I am also currently in the process of starting up two businesses both related to my lifting. I am working on getting a website up and running which will be www.mattkroc.com when it is completed. I am also still working on my training DVD (which I am still shooting footage for) and ideas for a Kroc clothing line and a few other things as well. By the time I wrap all of this up and make sure I have food prepared for the next night at work it is often 4-5pm which leaves me 3-4 hours to sleep before starting the entire process over. Never mind the fact that I am a single parent of three boys (I have joint custody with my ex) and I own a home and that of course I do all the cooking, cleaning, laundry and maintenance around the house by myself and as you see that doesn't leave me many hours in the day for my personal life which I am trying diligently to get going again. The days I have off aren't quite as hectic but being a single parent of three young boys is no picnic either as any stay at home mom can tell you but don't get me wrong I love my boys deeply and I cherish every minute I get to spend with them.
Critical Bench: How important are good, quality, like minded training partners to your success in power lifting?
MK. Good quality training partners can make a huge difference to one's training and they are valuable as hell but a good lifter can make progress even without them. I trained for years on and off without training partners and always continued to make progress. Jeremy Frey doesn't have any consistent training partners right now and he has made tons of progress in the last year putting hundreds of pounds on his total while competing at the highest levels.
Still the ideal situation is to have likeminded lifters that are both extremely competitive but also extremely supportive of each other. They have to be the type that truly wants you to succeed but also wants to beat you. At the IPA Pro Am I was recently asked why all of the guys that train with me are good dead lifters. Three of us were lifting at that meet; I pulled 810 at 220, my brother Kurt pulled an easy opener at 750 and then locked out 800 but had it turned down at 242 and Josh McMillan pulled a very easy 750 at 275. As it stands currently everyone that trains with me regularly pulls over 700 except one guy that is 49 and weighs around 200lbs and he is very close. And he is so pissed right now that he is the only one that hasn't pulled 700 yet that he has vowed to pull it at his next meet and is willing to do whatever it takes to make that happen which I believe he will. The answer to why we are good dead lifters is because my training partners want to beat me and I desperately want to stay ahead of them so we constantly drive each other to improve. If you truly want to get stronger find a bunch of guys stronger than you to train with and make your mind up to catch them and then to surpass them.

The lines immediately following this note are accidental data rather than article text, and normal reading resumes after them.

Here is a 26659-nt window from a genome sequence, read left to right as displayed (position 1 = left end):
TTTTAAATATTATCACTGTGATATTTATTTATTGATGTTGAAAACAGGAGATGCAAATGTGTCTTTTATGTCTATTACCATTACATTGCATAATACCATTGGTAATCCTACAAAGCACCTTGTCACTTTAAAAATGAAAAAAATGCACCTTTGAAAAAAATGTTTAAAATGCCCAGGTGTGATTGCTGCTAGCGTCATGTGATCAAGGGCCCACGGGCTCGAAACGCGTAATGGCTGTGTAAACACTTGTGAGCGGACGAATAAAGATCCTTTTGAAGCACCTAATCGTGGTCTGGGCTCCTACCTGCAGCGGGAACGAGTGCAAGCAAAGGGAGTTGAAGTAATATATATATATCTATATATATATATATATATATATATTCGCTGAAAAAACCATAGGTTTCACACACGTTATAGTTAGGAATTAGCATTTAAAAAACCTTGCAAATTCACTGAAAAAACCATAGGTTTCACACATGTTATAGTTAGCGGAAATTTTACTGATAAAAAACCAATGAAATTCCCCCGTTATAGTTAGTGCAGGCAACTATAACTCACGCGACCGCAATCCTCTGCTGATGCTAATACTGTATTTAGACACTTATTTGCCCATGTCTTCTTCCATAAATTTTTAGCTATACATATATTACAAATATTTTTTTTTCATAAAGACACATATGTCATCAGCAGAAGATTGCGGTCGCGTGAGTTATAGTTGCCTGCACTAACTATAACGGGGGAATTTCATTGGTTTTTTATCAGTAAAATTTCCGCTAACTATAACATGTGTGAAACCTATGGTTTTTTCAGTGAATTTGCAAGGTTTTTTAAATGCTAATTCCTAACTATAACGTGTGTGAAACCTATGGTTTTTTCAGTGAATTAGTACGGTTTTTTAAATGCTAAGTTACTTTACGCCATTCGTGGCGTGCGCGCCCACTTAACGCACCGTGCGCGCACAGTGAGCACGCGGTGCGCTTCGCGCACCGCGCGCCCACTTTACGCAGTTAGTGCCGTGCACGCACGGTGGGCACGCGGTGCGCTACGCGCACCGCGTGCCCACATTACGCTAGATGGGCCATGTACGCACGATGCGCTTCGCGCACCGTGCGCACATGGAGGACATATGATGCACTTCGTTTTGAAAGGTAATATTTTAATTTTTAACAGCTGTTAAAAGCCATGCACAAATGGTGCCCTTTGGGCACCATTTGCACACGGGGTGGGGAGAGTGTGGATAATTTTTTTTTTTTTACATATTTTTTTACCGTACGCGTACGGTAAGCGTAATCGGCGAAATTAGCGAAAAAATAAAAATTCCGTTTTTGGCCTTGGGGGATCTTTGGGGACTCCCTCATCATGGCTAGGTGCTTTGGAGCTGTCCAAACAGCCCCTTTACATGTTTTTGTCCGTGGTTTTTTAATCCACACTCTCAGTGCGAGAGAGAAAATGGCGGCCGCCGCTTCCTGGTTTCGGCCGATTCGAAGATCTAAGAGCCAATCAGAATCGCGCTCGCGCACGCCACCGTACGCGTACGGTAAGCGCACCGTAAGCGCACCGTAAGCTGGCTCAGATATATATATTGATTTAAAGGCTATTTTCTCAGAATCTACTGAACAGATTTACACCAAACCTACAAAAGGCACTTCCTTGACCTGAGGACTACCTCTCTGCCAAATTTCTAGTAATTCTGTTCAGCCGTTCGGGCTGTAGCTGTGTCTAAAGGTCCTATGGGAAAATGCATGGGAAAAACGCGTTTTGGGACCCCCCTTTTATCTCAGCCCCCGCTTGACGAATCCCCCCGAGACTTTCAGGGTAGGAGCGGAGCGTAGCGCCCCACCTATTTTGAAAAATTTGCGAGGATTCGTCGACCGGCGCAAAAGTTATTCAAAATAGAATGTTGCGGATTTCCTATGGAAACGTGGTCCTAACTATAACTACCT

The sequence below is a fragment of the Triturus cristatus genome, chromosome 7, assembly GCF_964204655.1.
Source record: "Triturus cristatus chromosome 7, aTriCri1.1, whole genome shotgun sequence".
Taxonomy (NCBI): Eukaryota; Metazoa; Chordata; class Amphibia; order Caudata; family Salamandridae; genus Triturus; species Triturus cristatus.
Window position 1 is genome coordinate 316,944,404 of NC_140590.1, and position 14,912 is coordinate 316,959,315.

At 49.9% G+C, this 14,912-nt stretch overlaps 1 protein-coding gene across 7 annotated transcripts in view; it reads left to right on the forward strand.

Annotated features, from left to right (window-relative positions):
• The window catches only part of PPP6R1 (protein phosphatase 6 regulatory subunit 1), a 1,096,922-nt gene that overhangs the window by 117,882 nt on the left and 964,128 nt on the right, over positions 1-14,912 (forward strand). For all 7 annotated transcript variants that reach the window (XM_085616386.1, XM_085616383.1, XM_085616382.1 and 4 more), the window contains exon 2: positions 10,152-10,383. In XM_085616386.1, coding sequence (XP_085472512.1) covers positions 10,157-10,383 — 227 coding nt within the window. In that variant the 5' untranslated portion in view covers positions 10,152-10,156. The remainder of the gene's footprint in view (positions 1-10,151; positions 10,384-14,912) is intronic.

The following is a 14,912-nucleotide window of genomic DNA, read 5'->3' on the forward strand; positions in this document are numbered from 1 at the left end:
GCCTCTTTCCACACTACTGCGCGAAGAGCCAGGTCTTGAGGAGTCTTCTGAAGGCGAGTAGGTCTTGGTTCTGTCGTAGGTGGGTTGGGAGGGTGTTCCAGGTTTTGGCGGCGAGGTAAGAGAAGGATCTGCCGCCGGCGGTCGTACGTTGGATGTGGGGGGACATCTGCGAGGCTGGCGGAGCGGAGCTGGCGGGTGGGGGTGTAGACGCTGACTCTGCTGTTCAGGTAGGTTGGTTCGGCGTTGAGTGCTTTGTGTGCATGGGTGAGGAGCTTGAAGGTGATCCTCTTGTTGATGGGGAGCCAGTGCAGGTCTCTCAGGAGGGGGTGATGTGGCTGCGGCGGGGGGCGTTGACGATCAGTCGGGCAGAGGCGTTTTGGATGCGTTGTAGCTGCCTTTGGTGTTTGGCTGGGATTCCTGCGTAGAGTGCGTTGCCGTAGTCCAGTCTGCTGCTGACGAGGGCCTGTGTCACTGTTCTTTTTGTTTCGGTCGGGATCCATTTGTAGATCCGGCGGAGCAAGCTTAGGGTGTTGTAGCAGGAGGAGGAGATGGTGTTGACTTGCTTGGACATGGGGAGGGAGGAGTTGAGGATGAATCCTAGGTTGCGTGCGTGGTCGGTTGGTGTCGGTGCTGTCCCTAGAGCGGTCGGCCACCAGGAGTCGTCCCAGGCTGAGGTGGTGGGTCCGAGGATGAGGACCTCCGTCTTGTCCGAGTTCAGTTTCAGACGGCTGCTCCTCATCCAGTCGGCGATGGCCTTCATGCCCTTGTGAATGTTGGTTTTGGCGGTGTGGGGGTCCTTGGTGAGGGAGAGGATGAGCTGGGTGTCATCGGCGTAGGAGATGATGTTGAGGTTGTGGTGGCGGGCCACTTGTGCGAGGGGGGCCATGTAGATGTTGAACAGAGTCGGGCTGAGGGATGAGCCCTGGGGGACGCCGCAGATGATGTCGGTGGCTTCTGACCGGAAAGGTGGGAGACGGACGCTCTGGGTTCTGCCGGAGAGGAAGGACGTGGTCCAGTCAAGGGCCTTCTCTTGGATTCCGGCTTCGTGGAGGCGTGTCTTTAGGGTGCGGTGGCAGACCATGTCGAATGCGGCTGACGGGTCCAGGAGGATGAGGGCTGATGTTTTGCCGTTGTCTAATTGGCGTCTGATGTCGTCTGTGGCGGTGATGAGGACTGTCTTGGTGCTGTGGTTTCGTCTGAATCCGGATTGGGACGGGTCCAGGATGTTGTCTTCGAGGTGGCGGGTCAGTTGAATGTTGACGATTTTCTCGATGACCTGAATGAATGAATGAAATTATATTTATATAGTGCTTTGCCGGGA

Critical Bench: Matt, thanks for sitting down with Criticalbench.com today and divulging some insight to your success. Dave Tate has gone on record to say that he hates when this question is asked, but I'm going to do it anyway. Any final words of wisdom for your readers?
MK. If there is one thing I want people to understand and take away as a lesson from looking at my life it is to never let anyone convince you that you are incapable of achieving anything you desire to. I had so many people tell me when I was younger that I didn't have the genetics to get that big or strong and that I would never achieve my goals. With enough desire, discipline, faith in oneself and hard work I truly believe anyone can accomplish anything they put their mind to if they're willing to make the necessary sacrifices to make their dreams become reality.
Matt Kroc Tribute Video
The interviewer Donnie Kiernan is an amateur strongman competitor and a member of the United States Army Reserves. His training methods, interviews of strength athletes and articles can be viewed at Train to Standard. His website caters to military and civil service members, as well as everyday people, who want to incorporate strength training with cardiovascular and plyometric exercises.